DIVERSION TO BAHRAIN

Life is full of Surprises.  A delivery job has popped up, delivering a ship from Bahrain to Trieste in Italy.

As I am in the area, its an easy hop from Dammam in Saudi to Bahrain, I have accepted the job and have changed my plans for return to New Zealand.

The drive across the causeway from Saudi Arabia was a first for me.  Some years back I drove from Bahrain to Saudi across the causeway, but I have never done the reverse trip.

Heading onto the Causeway. Photo Ray Penson. Sailing Yacht Truce
Heading onto the Causeway. Photo Ray Penson. Sailing Yacht Truce

 The border crossing is an artificial island in the centre of the causeway.  Entry formalities into Bahrain are simple, the friendly immigration official issued me a visa for two weeks and welcomed me into Bahrain.

Approaching the Saudi Boarder Crossing. Photo Ray Penson. Sailing Yacht Truce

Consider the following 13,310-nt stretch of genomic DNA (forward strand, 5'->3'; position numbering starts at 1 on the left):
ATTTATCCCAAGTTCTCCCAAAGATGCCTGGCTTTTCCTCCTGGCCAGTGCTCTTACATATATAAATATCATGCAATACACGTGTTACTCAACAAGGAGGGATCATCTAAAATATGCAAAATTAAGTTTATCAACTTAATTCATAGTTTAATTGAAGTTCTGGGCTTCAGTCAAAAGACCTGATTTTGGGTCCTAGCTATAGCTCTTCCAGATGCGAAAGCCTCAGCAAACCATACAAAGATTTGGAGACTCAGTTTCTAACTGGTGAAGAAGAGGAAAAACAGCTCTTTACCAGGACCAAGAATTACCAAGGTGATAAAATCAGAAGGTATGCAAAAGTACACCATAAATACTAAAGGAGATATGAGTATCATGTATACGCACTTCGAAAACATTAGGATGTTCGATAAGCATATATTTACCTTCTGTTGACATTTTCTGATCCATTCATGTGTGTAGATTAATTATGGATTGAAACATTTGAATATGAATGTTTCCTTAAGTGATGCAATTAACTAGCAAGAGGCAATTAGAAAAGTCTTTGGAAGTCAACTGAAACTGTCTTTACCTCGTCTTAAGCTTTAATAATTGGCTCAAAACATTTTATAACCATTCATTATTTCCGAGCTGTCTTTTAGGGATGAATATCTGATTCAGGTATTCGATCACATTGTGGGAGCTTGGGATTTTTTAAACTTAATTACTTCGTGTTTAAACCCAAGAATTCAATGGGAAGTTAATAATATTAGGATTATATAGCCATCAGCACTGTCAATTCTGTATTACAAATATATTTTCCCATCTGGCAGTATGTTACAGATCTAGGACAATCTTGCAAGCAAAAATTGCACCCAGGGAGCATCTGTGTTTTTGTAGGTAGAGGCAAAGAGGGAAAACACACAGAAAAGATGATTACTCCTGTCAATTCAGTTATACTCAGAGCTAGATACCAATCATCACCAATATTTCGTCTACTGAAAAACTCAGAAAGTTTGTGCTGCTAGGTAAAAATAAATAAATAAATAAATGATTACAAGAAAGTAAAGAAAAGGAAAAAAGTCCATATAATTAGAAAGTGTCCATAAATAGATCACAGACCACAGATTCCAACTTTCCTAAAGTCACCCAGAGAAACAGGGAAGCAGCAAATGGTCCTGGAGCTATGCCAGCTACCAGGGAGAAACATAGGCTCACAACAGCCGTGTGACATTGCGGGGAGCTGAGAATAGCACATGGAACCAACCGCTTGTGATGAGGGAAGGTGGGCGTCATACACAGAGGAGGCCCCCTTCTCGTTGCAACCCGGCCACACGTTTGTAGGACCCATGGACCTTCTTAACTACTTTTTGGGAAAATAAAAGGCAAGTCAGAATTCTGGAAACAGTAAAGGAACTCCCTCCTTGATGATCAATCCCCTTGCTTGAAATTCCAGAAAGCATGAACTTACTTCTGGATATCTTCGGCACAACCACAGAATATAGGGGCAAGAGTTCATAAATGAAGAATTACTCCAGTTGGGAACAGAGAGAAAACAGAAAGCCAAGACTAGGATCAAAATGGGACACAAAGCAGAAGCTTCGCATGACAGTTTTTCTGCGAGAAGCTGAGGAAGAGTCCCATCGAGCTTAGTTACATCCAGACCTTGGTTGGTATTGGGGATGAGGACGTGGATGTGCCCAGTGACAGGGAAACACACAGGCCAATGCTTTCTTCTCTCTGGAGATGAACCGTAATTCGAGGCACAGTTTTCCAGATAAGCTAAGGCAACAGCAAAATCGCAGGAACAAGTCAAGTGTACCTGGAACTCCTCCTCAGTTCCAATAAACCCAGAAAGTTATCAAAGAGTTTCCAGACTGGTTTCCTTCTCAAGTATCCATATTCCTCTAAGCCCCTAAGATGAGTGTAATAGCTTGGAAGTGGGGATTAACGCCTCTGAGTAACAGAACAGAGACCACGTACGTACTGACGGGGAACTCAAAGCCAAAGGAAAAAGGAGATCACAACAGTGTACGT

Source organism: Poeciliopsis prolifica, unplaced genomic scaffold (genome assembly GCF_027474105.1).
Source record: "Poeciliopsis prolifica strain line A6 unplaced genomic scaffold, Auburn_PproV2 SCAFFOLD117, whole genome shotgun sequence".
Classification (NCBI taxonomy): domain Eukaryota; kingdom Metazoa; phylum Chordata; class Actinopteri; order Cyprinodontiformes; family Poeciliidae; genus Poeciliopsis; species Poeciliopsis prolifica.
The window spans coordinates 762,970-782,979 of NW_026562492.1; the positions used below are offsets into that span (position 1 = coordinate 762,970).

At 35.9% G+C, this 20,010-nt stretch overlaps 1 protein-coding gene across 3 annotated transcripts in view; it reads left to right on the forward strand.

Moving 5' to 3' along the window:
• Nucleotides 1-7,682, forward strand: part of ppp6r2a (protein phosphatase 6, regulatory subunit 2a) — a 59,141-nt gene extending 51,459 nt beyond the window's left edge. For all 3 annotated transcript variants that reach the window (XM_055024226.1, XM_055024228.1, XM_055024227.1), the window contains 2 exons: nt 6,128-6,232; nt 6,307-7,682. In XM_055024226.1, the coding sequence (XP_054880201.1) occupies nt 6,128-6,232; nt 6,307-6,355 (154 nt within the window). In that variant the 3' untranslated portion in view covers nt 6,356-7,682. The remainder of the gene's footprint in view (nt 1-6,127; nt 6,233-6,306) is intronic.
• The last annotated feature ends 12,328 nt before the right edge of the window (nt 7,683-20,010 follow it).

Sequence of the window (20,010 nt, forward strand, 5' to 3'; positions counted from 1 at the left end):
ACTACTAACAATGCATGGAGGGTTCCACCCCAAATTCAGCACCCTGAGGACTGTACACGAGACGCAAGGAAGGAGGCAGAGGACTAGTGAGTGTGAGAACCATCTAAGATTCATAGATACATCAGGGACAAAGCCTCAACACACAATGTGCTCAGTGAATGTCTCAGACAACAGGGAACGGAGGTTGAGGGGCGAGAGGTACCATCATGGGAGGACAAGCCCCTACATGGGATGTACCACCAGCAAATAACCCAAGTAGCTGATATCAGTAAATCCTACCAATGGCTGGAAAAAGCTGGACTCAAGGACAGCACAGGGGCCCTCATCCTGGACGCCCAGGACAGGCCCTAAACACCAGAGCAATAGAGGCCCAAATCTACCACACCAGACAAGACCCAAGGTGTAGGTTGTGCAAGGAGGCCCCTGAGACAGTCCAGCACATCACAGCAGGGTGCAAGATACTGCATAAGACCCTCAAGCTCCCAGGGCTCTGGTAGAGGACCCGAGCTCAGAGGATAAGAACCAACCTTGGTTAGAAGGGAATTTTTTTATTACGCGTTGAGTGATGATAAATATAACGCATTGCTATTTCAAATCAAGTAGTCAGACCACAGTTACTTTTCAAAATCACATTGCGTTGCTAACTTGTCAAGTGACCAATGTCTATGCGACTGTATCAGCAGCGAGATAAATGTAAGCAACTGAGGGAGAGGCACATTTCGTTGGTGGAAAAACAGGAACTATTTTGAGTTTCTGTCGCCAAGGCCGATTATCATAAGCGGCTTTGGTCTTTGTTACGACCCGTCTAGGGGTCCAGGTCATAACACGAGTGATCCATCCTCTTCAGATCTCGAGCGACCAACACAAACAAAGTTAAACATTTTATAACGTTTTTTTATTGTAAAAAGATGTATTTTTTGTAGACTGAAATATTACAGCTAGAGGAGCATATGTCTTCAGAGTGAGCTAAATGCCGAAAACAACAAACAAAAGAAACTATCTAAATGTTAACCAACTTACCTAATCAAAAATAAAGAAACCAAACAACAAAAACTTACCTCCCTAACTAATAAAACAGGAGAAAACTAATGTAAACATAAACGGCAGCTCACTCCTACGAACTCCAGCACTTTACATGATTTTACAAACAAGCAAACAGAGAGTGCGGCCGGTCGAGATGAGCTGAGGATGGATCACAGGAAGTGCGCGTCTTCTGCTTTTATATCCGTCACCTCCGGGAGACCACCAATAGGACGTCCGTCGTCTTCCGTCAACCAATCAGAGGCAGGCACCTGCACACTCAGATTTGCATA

Approaching the Saudi Boarder Crossing. Photo Ray Penson. Sailing Yacht Truce

I first stopped in Bahrain as a cadet when flying out to Singapore to join a ship.  The airport was not much more than a hut at that time.  But one thing I remember is that there was a fish tank (couldn’t call it an aquarium) in the waiting area.  It was the first time I had seen tropical fish in a tank – a goldfish was exotic in England at the time.

In 1974 I visited Bahrain again and lived there occasionally when working offshore Saudi Arabia.  At that time Bahrain was the jewel in the Gulf, an informal place you could relax with friendly people.  We used to have a wonderful time, eating, drinking, swimming and parties, a great social life among the expat community.

Now I am struggling to find old landmarks and recognise the place.  The pace of development, building and roading has masked the Bahrain of old.  But, from what I have seen so far, the relaxed and informal atmosphere remains, all the people I have met seem happy and friendly.